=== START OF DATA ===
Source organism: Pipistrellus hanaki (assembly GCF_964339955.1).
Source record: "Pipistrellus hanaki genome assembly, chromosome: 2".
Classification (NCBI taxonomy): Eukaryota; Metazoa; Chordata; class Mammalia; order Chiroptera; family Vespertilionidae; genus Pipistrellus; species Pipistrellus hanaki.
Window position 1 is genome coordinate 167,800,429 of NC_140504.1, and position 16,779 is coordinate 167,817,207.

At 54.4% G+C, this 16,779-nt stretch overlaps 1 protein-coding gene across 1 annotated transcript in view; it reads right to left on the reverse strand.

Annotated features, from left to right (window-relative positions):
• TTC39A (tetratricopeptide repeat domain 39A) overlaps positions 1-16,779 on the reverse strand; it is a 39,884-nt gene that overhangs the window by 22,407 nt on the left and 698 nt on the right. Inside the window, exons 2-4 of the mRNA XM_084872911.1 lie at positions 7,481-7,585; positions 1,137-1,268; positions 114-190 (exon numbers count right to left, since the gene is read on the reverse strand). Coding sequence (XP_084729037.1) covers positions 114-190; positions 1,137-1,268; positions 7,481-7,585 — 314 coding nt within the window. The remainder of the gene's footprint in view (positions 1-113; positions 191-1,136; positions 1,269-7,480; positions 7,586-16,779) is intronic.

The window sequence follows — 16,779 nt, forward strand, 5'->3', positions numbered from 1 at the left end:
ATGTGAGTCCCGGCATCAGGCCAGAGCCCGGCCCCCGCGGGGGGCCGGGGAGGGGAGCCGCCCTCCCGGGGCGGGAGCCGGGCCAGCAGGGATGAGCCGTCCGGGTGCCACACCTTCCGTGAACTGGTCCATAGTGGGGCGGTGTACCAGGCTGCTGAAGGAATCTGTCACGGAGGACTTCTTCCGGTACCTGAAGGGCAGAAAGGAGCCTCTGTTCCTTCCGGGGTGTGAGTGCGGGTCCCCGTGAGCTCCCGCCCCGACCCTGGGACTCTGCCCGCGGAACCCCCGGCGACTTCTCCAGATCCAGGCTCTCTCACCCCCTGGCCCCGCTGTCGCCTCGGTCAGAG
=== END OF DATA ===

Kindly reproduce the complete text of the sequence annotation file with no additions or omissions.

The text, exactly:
Source organism: Pipistrellus hanaki (assembly GCF_964339955.1).
Source record: "Pipistrellus hanaki genome assembly, chromosome: 2".
Classification (NCBI taxonomy): Eukaryota; Metazoa; Chordata; class Mammalia; order Chiroptera; family Vespertilionidae; genus Pipistrellus; species Pipistrellus hanaki.
Window position 1 is genome coordinate 167,800,429 of NC_140504.1, and position 16,779 is coordinate 167,817,207.

At 54.4% G+C, this 16,779-nt stretch overlaps 1 protein-coding gene across 1 annotated transcript in view; it reads right to left on the reverse strand.

Annotated features, from left to right (window-relative positions):
• TTC39A (tetratricopeptide repeat domain 39A) overlaps positions 1-16,779 on the reverse strand; it is a 39,884-nt gene that overhangs the window by 22,407 nt on the left and 698 nt on the right. Inside the window, exons 2-4 of the mRNA XM_084872911.1 lie at positions 7,481-7,585; positions 1,137-1,268; positions 114-190 (exon numbers count right to left, since the gene is read on the reverse strand). Coding sequence (XP_084729037.1) covers positions 114-190; positions 1,137-1,268; positions 7,481-7,585 — 314 coding nt within the window. The remainder of the gene's footprint in view (positions 1-113; positions 191-1,136; positions 1,269-7,480; positions 7,586-16,779) is intronic.

The window sequence follows — 16,779 nt, forward strand, 5'->3', positions numbered from 1 at the left end:
ATGTGAGTCCCGGCATCAGGCCAGAGCCCGGCCCCCGCGGGGGGCCGGGGAGGGGAGCCGCCCTCCCGGGGCGGGAGCCGGGCCAGCAGGGATGAGCCGTCCGGGTGCCACACCTTCCGTGAACTGGTCCATAGTGGGGCGGTGTACCAGGCTGCTGAAGGAATCTGTCACGGAGGACTTCTTCCGGTACCTGAAGGGCAGAAAGGAGCCTCTGTTCCTTCCGGGGTGTGAGTGCGGGTCCCCGTGAGCTCCCGCCCCGACCCTGGGACTCTGCCCGCGGAACCCCCGGCGACTTCTCCAGATCCAGGCTCTCTCACCCCCTGGCCCCGCTGTCGCCTCGGTCAGAG